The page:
Fossil pushes back whale evolution


New Zealand find represents the oldest baleen whale ever discovered. Andrew Masterson reports.


A humpback whale: it's very distant ancestor was recently discovered in New Zealand.
A humpback whale: it's very distant ancestor was recently discovered in New Zealand.
Dave Fleetham / Getty Images

The world’s oldest known baleen whale has been identified from a fossil found in New Zealand.

Baleen whales, which comprise the suborder Mysticeti, are all filter-feeders, sieving small organisms from water sucked in and expelled through a curtain of keratin bristles. The group contains a wide variety of species, including the right, humpback and blue whales.

Among biologists it is generally agreed that baleen whales evolved from toothed whales (the Odontoceti), although the estimation of when the two orders last shared a common ancestor varies.

A DNA analysis led by Michel Milinkovitch from Yale University, US, and published in the journal Nature in 1993 found that the last common ancestor may have lived as recently as 10 to 15 million years ago.

A more recent genetic study, published in the journal Royal Society Open Science in 2015, suggests the division occurred much earlier, at around 34 million years ago.

Now, research by palaeontologists Cheng-Hsiu Tsai and Ewan Fordyce from New Zealand’s University of Otago seems to support the older date.

In a paper, also in Royal Society Open Science, the pair announce the discovery of an entirely new genus and species, which they call Toipahautea waitaki. Using a variety of dating methods, including the identification of fossilised microfauna found next to the whale, they place it at 27.5 million years ago – making it the earliest known baleen whale ever found.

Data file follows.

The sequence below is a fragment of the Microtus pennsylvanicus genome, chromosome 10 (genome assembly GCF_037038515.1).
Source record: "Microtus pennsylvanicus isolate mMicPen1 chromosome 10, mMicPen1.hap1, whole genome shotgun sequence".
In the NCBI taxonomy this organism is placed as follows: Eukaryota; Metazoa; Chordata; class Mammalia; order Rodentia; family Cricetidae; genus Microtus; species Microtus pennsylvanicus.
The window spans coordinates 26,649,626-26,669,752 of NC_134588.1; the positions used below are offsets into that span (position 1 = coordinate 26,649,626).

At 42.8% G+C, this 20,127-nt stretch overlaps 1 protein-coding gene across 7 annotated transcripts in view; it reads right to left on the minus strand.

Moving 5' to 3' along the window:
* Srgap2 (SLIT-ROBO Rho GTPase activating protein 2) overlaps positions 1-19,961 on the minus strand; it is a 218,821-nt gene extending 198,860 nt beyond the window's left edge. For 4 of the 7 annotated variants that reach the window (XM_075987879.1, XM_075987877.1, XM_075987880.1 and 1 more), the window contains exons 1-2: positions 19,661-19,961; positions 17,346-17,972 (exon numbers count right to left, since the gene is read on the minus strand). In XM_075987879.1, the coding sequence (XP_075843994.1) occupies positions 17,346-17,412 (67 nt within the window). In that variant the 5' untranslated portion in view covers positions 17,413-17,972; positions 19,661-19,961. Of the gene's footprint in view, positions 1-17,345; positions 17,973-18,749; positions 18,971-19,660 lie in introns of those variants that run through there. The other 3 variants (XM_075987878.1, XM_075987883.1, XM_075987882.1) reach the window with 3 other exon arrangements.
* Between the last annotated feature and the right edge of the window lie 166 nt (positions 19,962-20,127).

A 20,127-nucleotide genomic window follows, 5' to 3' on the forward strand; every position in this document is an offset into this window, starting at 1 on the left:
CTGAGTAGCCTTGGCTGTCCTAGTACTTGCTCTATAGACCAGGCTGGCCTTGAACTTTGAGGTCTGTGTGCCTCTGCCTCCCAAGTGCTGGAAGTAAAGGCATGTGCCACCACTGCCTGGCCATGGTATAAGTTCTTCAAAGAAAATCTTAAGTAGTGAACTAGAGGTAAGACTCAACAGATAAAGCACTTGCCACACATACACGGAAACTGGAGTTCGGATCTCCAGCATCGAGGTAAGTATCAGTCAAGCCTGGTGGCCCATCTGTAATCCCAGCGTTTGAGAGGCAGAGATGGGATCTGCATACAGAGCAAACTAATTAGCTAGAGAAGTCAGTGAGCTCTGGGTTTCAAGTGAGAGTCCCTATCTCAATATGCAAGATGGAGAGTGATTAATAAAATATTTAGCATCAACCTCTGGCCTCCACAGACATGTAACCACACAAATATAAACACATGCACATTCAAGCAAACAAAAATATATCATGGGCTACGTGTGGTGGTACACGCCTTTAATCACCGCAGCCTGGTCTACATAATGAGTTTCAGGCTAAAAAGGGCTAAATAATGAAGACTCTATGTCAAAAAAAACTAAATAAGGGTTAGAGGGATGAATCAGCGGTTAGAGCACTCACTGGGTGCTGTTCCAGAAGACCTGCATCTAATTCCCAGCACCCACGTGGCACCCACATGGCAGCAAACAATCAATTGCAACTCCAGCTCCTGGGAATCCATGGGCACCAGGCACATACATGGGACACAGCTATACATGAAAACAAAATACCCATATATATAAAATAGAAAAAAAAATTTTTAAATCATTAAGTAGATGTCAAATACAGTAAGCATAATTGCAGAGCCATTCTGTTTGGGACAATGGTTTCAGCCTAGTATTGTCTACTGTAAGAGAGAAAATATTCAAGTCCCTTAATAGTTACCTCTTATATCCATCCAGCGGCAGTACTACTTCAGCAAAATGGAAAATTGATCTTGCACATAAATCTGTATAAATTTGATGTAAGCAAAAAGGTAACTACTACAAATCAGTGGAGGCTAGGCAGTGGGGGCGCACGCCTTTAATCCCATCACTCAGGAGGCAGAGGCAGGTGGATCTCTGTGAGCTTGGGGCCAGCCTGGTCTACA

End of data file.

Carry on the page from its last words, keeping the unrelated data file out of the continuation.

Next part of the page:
The distinction, it should be said, is a comparatively narrow one. The area in which the fossil was found, known as the Kokoamu Greensand in the Waitaki region of New Zealand’s south island, is a bit of hotspot for ancient whales.

The area has also offered up Whakakai waipata, dated to 27.3 million years ago, and Horopeta umarere, a relative newcomer at just 25.2 million years old.

Tsai and Fordyce infer T. waitaki sported baleen, based on its jaw shape and evidence that its mouth was well supplied with arterial blood.

As an early – possibly the earliest – representative of the order, they suggest the species may have been a generalist and opportunist feeder – an intermediate form between fully carnivorous toothed whales and the full-time filter feeders that were its descendants.

  1. https://www.nature.com/articles/361346a0
  2. https://www.nature.com/articles/361346a0
  3. https://www.nature.com/articles/361346a0
  4. http://rsos.royalsocietypublishing.org/lookup/doi/10.1098/rsos.172453
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